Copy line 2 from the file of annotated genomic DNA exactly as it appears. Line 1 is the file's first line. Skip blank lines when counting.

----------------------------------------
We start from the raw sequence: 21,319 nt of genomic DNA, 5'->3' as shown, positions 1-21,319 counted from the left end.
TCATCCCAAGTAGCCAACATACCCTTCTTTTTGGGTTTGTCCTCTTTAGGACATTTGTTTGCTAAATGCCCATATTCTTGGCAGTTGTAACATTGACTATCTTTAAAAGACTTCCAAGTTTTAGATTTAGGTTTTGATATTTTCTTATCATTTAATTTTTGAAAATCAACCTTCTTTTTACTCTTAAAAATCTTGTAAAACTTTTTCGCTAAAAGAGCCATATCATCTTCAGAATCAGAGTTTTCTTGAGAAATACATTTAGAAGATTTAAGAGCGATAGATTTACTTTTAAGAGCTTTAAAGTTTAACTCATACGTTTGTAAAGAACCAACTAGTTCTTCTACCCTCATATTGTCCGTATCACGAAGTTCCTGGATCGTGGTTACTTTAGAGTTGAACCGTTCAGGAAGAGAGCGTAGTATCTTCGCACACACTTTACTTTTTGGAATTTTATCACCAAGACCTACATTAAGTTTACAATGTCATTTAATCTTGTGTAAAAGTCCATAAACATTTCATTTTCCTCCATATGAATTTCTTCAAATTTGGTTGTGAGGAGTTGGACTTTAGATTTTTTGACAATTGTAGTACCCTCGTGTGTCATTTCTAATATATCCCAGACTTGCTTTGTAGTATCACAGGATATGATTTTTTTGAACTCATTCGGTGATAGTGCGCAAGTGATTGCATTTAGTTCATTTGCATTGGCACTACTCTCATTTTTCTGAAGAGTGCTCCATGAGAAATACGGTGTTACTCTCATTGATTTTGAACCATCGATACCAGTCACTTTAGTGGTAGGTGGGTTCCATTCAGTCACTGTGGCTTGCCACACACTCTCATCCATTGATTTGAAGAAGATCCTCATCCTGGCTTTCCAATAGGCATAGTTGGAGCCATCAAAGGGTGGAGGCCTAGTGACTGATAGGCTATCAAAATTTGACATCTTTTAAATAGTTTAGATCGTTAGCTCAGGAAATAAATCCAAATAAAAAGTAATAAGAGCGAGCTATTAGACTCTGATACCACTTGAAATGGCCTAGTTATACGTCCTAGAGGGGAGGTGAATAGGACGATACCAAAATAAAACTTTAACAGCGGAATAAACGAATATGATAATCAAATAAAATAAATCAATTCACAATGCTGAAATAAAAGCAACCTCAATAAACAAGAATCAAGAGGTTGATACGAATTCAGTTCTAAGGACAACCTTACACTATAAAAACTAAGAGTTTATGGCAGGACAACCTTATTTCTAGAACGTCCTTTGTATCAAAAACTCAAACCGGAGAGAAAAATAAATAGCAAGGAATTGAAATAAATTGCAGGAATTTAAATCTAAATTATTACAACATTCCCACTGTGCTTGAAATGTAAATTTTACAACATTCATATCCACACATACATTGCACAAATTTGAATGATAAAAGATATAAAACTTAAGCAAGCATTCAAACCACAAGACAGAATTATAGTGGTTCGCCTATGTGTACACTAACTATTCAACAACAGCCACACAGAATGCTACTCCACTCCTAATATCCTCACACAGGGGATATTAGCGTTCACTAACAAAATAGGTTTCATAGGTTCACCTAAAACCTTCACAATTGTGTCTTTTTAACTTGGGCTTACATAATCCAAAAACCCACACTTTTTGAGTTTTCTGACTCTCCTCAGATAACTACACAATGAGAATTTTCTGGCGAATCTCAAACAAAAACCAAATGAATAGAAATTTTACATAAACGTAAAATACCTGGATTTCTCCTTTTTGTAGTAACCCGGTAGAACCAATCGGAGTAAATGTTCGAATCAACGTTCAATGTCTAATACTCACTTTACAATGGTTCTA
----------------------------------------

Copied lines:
TCATCCCAAGTAGCCAACATACCCTTCTTTTTGGGTTTGTCCTCTTTAGGACATTTGTTTGCTAAATGCCCATATTCTTGGCAGTTGTAACATTGACTATCTTTAAAAGACTTCCAAGTTTTAGATTTAGGTTTTGATATTTTCTTATCATTTAATTTTTGAAAATCAACCTTCTTTTTACTCTTAAAAATCTTGTAAAACTTTTTCGCTAAAAGAGCCATATCATCTTCAGAATCAGAGTTTTCTTGAGAAATACATTTAGAAGATTTAAGAGCGATAGATTTACTTTTAAGAGCTTTAAAGTTTAACTCATACGTTTGTAAAGAACCAACTAGTTCTTCTACCCTCATATTGTCCGTATCACGAAGTTCCTGGATCGTGGTTACTTTAGAGTTGAACCGTTCAGGAAGAGAGCGTAGTATCTTCGCACACACTTTACTTTTTGGAATTTTATCACCAAGACCTACATTAAGTTTACAATGTCATTTAATCTTGTGTAAAAGTCCATAAACATTTCATTTTCCTCCATATGAATTTCTTCAAATTTGGTTGTGAGGAGTTGGACTTTAGATTTTTTGACAATTGTAGTACCCTCGTGTGTCATTTCTAATATATCCCAGACTTGCTTTGTAGTATCACAGGATATGATTTTTTTGAACTCATTCGGTGATAGTGCGCAAGTGATTGCATTTAGTTCATTTGCATTGGCACTACTCTCATTTTTCTGAAGAGTGCTCCATGAGAAATACGGTGTTACTCTCATTGATTTTGAACCATCGATACCAGTCACTTTAGTGGTAGGTGGGTTCCATTCAGTCACTGTGGCTTGCCACACACTCTCATCCATTGATTTGAAGAAGATCCTCATCCTGGCTTTCCAATAGGCATAGTTGGAGCCATCAAAGGGTGGAGGCCTAGTGACTGATAGGCTATCAAAATTTGACATCTTTTAAATAGTTTAGATCGTTAGCTCAGGAAATAAATCCAAATAAAAAGTAATAAGAGCGAGCTATTAGACTCTGATACCACTTGAAATGGCCTAGTTATACGTCCTAGAGGGGAGGTGAATAGGACGATACCAAAATAAAACTTTAACAGCGGAATAAACGAATATGATAATCAAATAAAATAAATCAATTCACAATGCTGAAATAAAAGCAACCTCAATAAACAAGAATCAAGAGGTTGATACGAATTCAGTTCTAAGGACAACCTTACACTATAAAAACTAAGAGTTTATGGCAGGACAACCTTATTTCTAGAACGTCCTTTGTATCAAAAACTCAAACCGGAGAGAAAAATAAATAGCAAGGAATTGAAATAAATTGCAGGAATTTAAATCTAAATTATTACAACATTCCCACTGTGCTTGAAATGTAAATTTTACAACATTCATATCCACACATACATTGCACAAATTTGAATGATAAAAGATATAAAACTTAAGCAAGCATTCAAACCACAAGACAGAATTATAGTGGTTCGCCTATGTGTACACTAACTATTCAACAACAGCCACACAGAATGCTACTCCACTCCTAATATCCTCACACAGGGGATATTAGCGTTCACTAACAAAATAGGTTTCATAGGTTCACCTAAAACCTTCACAATTGTGTCTTTTTAACTTGGGCTTACATAATCCAAAAACCCACACTTTTTGAGTTTTCTGACTCTCCTCAGATAACTACACAATGAGAATTTTCTGGCGAATCTCAAACAAAAACCAAATGAATAGAAATTTTACATAAACGTAAAATACCTGGATTTCTCCTTTTTGTAGTAACCCGGTAGAACCAATCGGAGTAAATGTTCGAATCAACGTTCAATGTCTAATACTCACTTTACAATGGTTCTA